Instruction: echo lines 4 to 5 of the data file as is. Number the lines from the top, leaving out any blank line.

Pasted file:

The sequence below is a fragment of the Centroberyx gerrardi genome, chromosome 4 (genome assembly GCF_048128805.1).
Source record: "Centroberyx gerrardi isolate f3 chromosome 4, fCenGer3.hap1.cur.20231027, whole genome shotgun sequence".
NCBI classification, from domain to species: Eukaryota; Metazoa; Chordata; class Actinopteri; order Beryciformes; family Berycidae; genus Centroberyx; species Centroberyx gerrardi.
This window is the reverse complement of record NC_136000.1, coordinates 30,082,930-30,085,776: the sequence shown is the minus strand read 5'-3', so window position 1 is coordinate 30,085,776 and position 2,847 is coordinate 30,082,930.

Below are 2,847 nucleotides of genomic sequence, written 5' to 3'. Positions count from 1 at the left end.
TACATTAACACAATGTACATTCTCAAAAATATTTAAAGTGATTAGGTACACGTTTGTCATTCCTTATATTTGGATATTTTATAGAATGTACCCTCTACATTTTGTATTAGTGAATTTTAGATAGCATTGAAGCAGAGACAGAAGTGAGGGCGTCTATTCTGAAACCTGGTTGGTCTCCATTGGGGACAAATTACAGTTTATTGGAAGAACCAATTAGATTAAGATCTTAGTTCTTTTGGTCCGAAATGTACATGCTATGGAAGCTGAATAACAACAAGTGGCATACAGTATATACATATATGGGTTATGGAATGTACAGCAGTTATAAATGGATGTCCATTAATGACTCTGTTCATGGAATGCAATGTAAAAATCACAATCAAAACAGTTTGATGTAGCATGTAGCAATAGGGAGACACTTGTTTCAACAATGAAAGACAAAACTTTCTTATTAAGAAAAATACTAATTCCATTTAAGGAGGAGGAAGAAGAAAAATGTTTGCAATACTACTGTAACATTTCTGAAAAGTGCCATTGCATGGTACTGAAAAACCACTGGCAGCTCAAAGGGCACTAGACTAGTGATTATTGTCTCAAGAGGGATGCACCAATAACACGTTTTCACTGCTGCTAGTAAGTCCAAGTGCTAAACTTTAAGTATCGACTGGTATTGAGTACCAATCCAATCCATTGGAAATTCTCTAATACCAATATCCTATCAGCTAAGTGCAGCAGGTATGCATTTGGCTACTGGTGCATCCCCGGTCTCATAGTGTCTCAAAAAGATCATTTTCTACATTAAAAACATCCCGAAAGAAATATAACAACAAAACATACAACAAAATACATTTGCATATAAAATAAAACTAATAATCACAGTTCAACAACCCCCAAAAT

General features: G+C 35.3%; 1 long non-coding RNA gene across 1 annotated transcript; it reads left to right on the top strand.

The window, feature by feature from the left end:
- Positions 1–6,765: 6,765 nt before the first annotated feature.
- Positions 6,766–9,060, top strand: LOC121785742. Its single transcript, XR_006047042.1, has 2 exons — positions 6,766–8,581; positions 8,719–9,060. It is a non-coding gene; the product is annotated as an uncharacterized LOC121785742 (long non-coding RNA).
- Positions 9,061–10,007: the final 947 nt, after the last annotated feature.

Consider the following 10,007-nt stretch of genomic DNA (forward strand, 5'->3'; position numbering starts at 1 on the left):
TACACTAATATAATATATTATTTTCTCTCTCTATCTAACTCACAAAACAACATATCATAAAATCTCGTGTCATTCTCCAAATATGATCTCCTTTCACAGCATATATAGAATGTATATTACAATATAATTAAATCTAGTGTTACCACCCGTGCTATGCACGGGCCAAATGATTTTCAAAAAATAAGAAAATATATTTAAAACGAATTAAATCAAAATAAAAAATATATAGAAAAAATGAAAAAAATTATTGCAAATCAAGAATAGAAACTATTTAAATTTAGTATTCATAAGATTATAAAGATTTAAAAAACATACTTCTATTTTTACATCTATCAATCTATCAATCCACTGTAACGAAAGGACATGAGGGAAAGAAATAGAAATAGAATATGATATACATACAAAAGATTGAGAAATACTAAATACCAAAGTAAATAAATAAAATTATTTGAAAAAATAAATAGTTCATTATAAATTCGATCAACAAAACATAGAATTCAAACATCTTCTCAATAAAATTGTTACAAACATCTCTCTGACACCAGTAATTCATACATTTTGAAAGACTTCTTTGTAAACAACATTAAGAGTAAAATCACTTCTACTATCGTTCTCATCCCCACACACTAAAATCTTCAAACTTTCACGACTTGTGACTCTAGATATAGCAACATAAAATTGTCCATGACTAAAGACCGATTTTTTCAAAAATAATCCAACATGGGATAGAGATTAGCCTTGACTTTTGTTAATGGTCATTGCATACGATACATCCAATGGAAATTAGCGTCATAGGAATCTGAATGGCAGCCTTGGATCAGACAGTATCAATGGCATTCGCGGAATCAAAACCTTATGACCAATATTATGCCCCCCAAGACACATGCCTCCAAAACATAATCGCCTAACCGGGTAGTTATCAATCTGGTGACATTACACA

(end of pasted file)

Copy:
This window is the reverse complement of record NC_136000.1, coordinates 30,082,930-30,085,776: the sequence shown is the minus strand read 5'-3', so window position 1 is coordinate 30,085,776 and position 2,847 is coordinate 30,082,930.

Below are 2,847 nucleotides of genomic sequence, written 5' to 3'. Positions count from 1 at the left end.